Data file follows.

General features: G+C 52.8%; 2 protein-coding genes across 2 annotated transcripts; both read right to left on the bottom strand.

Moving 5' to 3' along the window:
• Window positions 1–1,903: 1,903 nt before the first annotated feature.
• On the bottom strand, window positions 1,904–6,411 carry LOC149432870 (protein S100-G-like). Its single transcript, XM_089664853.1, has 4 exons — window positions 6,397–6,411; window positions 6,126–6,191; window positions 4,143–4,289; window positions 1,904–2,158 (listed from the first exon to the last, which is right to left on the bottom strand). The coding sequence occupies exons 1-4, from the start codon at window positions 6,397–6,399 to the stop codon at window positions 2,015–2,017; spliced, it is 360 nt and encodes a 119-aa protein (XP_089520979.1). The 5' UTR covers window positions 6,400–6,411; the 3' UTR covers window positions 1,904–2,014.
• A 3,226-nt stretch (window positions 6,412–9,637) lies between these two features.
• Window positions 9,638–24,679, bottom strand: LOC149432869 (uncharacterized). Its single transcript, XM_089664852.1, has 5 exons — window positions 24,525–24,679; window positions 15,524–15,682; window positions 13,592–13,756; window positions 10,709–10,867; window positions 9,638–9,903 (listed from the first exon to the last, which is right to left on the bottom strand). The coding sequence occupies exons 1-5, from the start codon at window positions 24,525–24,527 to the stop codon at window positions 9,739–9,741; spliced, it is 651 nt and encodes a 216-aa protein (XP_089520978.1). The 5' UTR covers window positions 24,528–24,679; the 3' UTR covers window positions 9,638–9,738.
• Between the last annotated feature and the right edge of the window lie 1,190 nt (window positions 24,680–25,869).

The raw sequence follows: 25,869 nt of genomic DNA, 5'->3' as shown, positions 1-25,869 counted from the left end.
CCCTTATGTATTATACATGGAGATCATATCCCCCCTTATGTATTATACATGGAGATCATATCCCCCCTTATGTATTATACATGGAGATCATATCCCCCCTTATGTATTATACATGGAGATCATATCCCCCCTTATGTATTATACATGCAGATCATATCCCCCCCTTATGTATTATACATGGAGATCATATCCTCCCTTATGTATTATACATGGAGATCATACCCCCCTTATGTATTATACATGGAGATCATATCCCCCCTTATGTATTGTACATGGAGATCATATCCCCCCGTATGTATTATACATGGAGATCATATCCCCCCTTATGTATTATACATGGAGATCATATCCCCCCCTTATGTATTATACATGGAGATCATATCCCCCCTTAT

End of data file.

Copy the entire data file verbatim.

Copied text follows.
General features: G+C 52.8%; 2 protein-coding genes across 2 annotated transcripts; both read right to left on the bottom strand.

Moving 5' to 3' along the window:
• Window positions 1–1,903: 1,903 nt before the first annotated feature.
• On the bottom strand, window positions 1,904–6,411 carry LOC149432870 (protein S100-G-like). Its single transcript, XM_089664853.1, has 4 exons — window positions 6,397–6,411; window positions 6,126–6,191; window positions 4,143–4,289; window positions 1,904–2,158 (listed from the first exon to the last, which is right to left on the bottom strand). The coding sequence occupies exons 1-4, from the start codon at window positions 6,397–6,399 to the stop codon at window positions 2,015–2,017; spliced, it is 360 nt and encodes a 119-aa protein (XP_089520979.1). The 5' UTR covers window positions 6,400–6,411; the 3' UTR covers window positions 1,904–2,014.
• A 3,226-nt stretch (window positions 6,412–9,637) lies between these two features.
• Window positions 9,638–24,679, bottom strand: LOC149432869 (uncharacterized). Its single transcript, XM_089664852.1, has 5 exons — window positions 24,525–24,679; window positions 15,524–15,682; window positions 13,592–13,756; window positions 10,709–10,867; window positions 9,638–9,903 (listed from the first exon to the last, which is right to left on the bottom strand). The coding sequence occupies exons 1-5, from the start codon at window positions 24,525–24,527 to the stop codon at window positions 9,739–9,741; spliced, it is 651 nt and encodes a 216-aa protein (XP_089520978.1). The 5' UTR covers window positions 24,528–24,679; the 3' UTR covers window positions 9,638–9,738.
• Between the last annotated feature and the right edge of the window lie 1,190 nt (window positions 24,680–25,869).

The raw sequence follows: 25,869 nt of genomic DNA, 5'->3' as shown, positions 1-25,869 counted from the left end.
CCCTTATGTATTATACATGGAGATCATATCCCCCCTTATGTATTATACATGGAGATCATATCCCCCCTTATGTATTATACATGGAGATCATATCCCCCCTTATGTATTATACATGGAGATCATATCCCCCCTTATGTATTATACATGCAGATCATATCCCCCCCTTATGTATTATACATGGAGATCATATCCTCCCTTATGTATTATACATGGAGATCATACCCCCCTTATGTATTATACATGGAGATCATATCCCCCCTTATGTATTGTACATGGAGATCATATCCCCCCGTATGTATTATACATGGAGATCATATCCCCCCTTATGTATTATACATGGAGATCATATCCCCCCCTTATGTATTATACATGGAGATCATATCCCCCCTTAT